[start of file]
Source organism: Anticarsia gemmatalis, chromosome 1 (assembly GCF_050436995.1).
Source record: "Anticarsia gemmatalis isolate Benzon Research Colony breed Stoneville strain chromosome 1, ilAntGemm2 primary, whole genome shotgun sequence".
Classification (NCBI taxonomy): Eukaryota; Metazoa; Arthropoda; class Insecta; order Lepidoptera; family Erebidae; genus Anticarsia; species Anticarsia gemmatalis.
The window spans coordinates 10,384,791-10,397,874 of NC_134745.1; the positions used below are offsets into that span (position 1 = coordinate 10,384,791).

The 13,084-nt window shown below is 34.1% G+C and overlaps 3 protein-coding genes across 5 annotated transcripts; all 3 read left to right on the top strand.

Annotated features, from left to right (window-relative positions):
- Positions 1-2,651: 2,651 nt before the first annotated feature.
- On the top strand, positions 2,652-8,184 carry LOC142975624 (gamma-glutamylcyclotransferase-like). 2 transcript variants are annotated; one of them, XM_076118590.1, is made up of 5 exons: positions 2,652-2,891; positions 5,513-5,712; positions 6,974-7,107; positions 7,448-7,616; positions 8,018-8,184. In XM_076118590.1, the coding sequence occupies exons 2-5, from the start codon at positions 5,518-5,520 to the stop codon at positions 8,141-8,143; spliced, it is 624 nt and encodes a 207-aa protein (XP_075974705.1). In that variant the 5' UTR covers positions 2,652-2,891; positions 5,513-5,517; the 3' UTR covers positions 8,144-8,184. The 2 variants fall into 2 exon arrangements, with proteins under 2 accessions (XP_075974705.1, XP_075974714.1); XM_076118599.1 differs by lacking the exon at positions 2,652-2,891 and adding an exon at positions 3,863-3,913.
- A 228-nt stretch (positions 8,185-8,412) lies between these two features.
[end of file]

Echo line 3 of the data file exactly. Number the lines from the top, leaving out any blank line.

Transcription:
Classification (NCBI taxonomy): Eukaryota; Metazoa; Arthropoda; class Insecta; order Lepidoptera; family Erebidae; genus Anticarsia; species Anticarsia gemmatalis.